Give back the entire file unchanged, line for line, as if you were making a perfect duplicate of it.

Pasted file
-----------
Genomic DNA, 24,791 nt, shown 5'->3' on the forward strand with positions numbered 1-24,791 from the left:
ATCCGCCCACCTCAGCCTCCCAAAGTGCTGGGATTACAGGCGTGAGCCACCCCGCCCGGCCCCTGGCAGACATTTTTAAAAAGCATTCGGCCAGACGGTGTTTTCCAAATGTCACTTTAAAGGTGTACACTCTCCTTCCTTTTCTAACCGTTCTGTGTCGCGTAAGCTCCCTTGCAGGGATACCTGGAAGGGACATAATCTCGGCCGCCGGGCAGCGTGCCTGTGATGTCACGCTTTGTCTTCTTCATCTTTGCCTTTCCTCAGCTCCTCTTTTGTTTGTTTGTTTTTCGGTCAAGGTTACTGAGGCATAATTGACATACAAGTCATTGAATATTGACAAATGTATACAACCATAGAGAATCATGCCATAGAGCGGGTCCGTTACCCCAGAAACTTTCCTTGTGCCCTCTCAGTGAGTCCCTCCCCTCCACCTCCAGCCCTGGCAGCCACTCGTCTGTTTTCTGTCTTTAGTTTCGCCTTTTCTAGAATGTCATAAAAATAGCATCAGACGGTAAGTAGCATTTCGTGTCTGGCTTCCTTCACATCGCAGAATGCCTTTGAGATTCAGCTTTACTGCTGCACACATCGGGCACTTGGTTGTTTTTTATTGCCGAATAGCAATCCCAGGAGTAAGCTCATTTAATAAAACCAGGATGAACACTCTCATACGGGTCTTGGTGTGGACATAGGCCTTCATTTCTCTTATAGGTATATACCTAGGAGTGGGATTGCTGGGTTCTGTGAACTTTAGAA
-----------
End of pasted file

Genomic DNA, 24,791 nt, shown 5'->3' on the forward strand with positions numbered 1-24,791 from the left:
ATCCGCCCACCTCAGCCTCCCAAAGTGCTGGGATTACAGGCGTGAGCCACCCCGCCCGGCCCCTGGCAGACATTTTTAAAAAGCATTCGGCCAGACGGTGTTTTCCAAATGTCACTTTAAAGGTGTACACTCTCCTTCCTTTTCTAACCGTTCTGTGTCGCGTAAGCTCCCTTGCAGGGATACCTGGAAGGGACATAATCTCGGCCGCCGGGCAGCGTGCCTGTGATGTCACGCTTTGTCTTCTTCATCTTTGCCTTTCCTCAGCTCCTCTTTTGTTTGTTTGTTTTTCGGTCAAGGTTACTGAGGCATAATTGACATACAAGTCATTGAATATTGACAAATGTATACAACCATAGAGAATCATGCCATAGAGCGGGTCCGTTACCCCAGAAACTTTCCTTGTGCCCTCTCAGTGAGTCCCTCCCCTCCACCTCCAGCCCTGGCAGCCACTCGTCTGTTTTCTGTCTTTAGTTTCGCCTTTTCTAGAATGTCATAAAAATAGCATCAGACGGTAAGTAGCATTTCGTGTCTGGCTTCCTTCACATCGCAGAATGCCTTTGAGATTCAGCTTTACTGCTGCACACATCGGGCACTTGGTTGTTTTTTATTGCCGAATAGCAATCCCAGGAGTAAGCTCATTTAATAAAACCAGGATGAACACTCTCATACGGGTCTTGGTGTGGACATAGGCCTTCATTTCTCTTATAGGTATATACCTAGGAGTGGGATTGCTGGGTTCTGTGAACTTTAGAA